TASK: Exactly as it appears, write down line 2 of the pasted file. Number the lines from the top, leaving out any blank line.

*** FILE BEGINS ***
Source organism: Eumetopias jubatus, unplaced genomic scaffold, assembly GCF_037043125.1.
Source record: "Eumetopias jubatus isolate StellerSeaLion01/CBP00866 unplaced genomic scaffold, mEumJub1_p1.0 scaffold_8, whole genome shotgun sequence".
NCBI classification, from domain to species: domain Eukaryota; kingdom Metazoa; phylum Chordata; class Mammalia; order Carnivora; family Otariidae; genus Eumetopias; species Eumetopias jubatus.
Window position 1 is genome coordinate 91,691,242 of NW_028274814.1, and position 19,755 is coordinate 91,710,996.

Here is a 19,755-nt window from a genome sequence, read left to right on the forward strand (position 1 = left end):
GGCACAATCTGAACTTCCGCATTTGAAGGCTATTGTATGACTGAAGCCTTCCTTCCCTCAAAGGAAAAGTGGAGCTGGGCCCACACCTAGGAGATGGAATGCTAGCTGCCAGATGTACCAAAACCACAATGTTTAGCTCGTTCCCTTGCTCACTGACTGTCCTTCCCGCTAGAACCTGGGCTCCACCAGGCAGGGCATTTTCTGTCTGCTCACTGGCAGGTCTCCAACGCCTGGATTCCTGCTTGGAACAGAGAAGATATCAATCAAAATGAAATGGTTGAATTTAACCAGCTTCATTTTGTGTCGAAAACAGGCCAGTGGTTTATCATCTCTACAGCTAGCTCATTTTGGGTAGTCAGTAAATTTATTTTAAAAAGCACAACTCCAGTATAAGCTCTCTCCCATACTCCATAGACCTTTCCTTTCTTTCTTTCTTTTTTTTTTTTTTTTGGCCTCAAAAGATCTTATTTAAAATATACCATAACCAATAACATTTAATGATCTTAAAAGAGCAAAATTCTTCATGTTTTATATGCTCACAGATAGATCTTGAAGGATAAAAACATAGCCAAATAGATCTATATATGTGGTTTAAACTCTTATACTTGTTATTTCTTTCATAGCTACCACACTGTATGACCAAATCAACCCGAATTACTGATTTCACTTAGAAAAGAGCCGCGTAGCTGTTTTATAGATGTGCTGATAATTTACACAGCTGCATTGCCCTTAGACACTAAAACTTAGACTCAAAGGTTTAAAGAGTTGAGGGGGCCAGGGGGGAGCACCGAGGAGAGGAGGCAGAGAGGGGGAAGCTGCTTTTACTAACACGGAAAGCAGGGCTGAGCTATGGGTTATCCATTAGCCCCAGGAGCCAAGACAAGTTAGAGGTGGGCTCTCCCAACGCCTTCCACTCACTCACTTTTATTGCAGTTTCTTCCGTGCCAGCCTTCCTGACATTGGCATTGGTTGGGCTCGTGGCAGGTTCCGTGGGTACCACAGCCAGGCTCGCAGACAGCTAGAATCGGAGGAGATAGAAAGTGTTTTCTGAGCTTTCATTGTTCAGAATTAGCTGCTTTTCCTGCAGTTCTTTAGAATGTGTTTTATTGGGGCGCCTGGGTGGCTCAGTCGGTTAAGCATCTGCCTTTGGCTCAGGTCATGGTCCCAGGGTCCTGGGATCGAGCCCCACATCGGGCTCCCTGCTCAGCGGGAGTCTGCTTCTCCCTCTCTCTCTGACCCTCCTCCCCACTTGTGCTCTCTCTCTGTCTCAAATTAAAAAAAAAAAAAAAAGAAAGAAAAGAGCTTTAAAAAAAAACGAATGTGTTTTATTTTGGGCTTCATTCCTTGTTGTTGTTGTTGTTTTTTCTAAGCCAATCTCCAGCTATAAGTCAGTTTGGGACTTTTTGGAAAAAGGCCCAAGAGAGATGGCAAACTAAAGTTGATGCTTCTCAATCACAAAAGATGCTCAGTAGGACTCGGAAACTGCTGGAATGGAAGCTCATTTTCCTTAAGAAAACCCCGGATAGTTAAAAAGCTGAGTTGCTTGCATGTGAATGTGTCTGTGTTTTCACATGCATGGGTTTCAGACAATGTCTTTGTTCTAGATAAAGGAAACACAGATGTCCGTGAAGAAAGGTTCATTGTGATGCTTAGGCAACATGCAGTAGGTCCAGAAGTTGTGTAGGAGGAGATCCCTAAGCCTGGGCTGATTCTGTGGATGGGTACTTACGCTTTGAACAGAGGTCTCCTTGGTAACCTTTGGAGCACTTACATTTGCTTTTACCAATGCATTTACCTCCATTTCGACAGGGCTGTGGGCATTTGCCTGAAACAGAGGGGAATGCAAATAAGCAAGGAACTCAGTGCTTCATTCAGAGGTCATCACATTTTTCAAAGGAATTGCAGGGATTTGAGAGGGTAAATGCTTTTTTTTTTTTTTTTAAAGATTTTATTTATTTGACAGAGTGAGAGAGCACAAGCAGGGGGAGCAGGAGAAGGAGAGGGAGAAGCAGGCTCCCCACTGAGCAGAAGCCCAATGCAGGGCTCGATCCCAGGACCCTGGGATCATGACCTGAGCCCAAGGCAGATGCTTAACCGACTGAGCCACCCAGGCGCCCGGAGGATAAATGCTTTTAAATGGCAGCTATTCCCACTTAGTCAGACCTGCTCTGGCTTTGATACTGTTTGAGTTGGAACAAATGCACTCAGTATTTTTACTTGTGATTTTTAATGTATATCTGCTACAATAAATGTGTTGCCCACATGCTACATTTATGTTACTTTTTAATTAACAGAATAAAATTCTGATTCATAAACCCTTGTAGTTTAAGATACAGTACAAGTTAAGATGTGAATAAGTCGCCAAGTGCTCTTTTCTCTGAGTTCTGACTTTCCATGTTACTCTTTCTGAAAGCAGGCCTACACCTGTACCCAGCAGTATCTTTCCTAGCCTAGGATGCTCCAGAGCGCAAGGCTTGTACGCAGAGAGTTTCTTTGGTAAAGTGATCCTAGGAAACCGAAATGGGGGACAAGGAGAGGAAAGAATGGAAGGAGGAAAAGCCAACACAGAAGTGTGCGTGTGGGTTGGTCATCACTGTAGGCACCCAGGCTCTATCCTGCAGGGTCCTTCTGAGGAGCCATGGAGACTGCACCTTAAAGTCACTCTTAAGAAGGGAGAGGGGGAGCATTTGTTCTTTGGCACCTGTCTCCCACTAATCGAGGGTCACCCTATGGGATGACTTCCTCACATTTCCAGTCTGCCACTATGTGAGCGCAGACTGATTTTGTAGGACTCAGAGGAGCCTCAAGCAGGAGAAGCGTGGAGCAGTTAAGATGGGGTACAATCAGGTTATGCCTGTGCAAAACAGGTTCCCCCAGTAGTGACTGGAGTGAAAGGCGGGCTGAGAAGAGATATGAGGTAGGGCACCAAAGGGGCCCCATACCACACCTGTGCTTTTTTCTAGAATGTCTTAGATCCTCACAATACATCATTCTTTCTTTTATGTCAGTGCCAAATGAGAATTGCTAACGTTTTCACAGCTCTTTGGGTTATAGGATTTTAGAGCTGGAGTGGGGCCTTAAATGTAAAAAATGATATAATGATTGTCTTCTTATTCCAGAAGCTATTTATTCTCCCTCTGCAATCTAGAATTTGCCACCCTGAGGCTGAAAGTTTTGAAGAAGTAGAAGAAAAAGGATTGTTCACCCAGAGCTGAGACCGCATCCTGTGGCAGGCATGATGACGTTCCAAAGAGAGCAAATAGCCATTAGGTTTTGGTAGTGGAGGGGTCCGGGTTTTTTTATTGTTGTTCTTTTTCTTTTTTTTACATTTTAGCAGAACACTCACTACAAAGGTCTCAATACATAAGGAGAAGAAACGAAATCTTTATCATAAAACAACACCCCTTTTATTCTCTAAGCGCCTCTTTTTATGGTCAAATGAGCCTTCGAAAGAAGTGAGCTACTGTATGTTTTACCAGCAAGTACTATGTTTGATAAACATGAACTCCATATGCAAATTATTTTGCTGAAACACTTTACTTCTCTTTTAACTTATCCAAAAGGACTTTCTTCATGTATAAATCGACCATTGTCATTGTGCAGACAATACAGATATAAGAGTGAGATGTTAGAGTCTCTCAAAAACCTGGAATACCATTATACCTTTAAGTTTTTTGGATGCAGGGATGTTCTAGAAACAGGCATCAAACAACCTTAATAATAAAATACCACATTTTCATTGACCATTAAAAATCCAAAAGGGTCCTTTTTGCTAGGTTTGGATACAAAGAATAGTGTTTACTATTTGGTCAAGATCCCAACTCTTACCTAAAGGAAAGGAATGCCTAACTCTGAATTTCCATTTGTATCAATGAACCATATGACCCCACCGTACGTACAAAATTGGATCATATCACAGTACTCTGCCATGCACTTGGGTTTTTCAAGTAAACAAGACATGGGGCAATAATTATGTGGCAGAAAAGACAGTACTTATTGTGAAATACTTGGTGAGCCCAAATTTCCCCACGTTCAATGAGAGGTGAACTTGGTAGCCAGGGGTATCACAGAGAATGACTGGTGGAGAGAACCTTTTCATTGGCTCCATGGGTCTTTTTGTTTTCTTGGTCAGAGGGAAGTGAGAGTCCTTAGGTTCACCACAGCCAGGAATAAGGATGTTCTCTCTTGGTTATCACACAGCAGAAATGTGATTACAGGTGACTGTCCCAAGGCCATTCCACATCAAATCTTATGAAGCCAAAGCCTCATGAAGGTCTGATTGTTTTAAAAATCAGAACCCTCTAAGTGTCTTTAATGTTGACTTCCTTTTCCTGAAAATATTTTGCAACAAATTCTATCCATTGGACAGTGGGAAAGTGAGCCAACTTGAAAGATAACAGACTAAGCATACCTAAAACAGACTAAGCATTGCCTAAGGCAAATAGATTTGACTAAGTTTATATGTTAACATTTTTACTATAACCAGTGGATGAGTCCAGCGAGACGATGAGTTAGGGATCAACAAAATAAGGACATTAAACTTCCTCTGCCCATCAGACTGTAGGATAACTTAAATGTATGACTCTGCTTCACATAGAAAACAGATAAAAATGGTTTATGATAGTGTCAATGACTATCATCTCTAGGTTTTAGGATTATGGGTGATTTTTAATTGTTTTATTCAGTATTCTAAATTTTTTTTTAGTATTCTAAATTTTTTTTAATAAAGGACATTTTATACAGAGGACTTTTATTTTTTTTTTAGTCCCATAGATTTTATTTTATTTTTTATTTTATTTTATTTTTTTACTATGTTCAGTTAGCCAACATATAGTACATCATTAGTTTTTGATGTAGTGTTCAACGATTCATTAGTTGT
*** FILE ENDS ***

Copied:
Source record: "Eumetopias jubatus isolate StellerSeaLion01/CBP00866 unplaced genomic scaffold, mEumJub1_p1.0 scaffold_8, whole genome shotgun sequence".